Thursday, November 03, 2016
Ouija: Origin of Evil
OUIJA: ORIGIN OF EVIL (Mike Flanagan, 2016)
With the help of her daughters Lina (Annalise Basso), a high school sophomore, and nine-year-old Doris (Lulu Wilson), Alice Zander (Elizabeth Reaser) makes a living in 1967 as a fortune teller out of their Los Angeles home in OUIJA: ORIGIN OF EVIL. Alice doesn’t have a gift that allows her to commune with the dead but views what she does as a different form of counseling for those who need it. To add some variety to her sessions, she purchases a Ouija board.
Alice’s husband was killed by a drunk driver, and she and the girls are still in pain because of his absence. One night Doris uses the Ouija board to attempt to contact her father. She seems to succeed, as well as being able to see and communicate with other spirits that may be less friendly. Doris’ facility with the Ouija board leads Alice to think that her daughter has the supernatural gift that she does not. Lina becomes increasingly troubled by Doris’ behavior. When she finds pages of notes her sister wrote in Polish, she takes them to their school principal, Father Tom Hogan (Henry Thomas), in the hope that they can be translated. What he learns is not reassuring.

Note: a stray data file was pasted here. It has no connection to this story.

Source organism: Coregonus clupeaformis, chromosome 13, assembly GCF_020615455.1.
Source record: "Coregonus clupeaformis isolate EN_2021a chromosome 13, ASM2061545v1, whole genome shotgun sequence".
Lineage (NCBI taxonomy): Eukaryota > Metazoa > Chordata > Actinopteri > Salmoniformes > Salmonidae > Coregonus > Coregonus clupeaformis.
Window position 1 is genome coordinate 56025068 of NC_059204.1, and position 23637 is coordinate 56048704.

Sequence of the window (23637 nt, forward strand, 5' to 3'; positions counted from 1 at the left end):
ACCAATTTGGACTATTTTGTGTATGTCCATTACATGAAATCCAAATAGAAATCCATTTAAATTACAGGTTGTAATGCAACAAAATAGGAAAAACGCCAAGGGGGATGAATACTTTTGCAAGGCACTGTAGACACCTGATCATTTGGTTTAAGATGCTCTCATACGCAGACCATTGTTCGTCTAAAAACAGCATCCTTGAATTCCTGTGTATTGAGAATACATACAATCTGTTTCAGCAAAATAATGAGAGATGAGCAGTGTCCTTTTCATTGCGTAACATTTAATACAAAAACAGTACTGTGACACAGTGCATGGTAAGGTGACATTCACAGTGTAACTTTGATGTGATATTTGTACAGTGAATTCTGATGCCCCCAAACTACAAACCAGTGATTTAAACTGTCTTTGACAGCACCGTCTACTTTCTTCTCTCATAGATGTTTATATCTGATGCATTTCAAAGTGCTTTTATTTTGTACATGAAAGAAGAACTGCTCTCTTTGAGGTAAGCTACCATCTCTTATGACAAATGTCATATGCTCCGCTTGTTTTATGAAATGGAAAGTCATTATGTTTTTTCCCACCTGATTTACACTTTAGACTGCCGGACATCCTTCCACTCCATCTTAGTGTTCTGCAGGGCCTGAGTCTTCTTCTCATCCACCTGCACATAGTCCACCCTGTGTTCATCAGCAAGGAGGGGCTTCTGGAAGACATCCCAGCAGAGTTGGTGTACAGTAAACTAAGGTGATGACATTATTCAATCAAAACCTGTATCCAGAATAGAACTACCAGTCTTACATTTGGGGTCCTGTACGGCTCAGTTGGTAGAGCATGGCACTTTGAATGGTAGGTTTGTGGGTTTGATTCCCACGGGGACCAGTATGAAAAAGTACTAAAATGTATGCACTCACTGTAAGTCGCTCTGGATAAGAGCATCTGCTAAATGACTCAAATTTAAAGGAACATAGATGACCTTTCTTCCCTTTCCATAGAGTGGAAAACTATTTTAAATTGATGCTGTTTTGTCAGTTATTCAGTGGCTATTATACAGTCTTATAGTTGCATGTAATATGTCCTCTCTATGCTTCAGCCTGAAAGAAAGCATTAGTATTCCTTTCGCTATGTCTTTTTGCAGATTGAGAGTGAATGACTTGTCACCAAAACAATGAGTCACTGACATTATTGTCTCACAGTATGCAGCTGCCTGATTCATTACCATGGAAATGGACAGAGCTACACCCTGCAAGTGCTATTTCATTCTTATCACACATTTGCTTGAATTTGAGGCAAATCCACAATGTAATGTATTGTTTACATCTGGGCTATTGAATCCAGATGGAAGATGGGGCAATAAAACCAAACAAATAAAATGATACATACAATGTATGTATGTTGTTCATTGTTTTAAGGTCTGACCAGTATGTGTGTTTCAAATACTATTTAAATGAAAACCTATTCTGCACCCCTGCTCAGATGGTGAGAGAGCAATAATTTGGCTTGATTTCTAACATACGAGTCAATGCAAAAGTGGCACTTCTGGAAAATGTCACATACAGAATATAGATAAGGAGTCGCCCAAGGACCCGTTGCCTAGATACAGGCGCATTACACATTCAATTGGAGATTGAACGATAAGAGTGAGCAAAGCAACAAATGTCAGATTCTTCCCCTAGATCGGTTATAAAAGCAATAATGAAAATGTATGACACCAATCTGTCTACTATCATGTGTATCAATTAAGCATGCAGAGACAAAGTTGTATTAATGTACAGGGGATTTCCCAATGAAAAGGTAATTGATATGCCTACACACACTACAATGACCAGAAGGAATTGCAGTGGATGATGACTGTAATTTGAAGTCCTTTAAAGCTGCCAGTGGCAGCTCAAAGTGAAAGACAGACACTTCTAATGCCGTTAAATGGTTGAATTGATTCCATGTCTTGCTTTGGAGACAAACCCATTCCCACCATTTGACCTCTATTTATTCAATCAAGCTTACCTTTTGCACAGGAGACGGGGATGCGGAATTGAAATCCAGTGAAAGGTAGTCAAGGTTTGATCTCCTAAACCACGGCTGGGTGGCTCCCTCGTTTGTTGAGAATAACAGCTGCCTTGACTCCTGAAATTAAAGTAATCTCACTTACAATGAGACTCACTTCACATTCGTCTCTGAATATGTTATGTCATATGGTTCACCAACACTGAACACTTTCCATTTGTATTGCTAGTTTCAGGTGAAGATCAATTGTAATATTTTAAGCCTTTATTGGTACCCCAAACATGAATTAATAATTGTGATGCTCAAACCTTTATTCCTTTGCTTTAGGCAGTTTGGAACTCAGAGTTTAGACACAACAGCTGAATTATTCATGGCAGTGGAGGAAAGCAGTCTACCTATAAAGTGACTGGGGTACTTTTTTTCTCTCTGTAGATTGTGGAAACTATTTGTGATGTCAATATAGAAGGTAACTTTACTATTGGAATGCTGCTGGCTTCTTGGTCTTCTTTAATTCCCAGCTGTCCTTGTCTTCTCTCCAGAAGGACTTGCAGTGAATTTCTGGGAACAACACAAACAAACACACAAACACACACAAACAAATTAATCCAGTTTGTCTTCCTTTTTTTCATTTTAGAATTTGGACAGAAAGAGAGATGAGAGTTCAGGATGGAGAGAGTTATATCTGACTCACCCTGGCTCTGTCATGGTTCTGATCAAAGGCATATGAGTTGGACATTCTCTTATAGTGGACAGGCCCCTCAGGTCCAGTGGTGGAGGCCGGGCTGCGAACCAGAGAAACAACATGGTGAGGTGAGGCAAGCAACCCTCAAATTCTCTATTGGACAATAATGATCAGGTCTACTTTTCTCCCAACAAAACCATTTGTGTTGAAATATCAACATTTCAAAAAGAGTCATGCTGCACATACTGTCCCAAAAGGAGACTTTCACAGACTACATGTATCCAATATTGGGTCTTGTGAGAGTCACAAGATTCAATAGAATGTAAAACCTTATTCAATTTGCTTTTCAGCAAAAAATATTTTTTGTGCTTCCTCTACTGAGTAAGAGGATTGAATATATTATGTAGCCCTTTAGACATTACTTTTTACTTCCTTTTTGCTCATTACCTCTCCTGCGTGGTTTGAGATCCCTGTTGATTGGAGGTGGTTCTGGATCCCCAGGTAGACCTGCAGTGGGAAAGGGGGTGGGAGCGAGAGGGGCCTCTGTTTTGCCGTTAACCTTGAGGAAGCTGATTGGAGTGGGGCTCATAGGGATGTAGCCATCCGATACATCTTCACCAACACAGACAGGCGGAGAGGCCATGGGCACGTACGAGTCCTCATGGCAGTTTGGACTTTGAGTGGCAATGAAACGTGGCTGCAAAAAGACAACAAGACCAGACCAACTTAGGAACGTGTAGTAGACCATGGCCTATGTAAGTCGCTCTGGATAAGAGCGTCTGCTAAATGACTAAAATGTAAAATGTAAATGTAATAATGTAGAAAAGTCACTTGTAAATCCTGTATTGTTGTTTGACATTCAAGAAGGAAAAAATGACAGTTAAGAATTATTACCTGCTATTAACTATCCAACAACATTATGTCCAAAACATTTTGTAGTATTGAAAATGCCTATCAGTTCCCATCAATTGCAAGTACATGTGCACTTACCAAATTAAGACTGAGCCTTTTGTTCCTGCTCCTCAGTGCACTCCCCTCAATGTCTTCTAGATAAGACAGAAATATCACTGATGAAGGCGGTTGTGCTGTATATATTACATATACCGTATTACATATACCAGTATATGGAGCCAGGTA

OUIJA: ORIGIN OF EVIL is a prequel to the so-so 2014 horror film OUIJA, although knowledge of its predecessor is unnecessary. The board game instigates the action but does not play a major role. Ultimately this is all just an excuse for Hasbro to try to sell some toys. Still, director and co-writer Mike Flanagan incorporates the board effectively, especially when showing the view through the planchette. As the camera peers through it, the limited perspective in a dark room heightens the feeling of vulnerability.
Flanagan picks his spots to show the malevolent forces threatening the Zanders’ well-being. He recognizes that the power of suggestion can often be as scary or more frightening than what can be seen. The board itself is not a fearsome object, yet the evil energy mentally invested in it something taboo charges its appearance on screen. OUIJA: ORIGIN OF EVIL’s most disturbing scene is a conversation Doris has with a boy interested in Lina. The little girl describes in great detail what the sensation of being strangled is like. The unsettling nature of what she is saying exists only in the mind, yet it conjures such strong feelings and images. When a character reaches inside a hole in the wall or crawls through a tight duct, the empathetic impulse that puts the viewer in that person’s place injects tension simply from imagining what it would be like.
OUIJA: ORIGIN OF EVIL puts a nice twist on fear of old things through its period setting and form as a film. Flanagan adds reel change markers and slight warps on the soundtrack when they take effect, adding a little raggedness and sense of unpredictability to the digital file being watched. Again, it’s working toward creating a state of mind that anything could happen, often for the worst.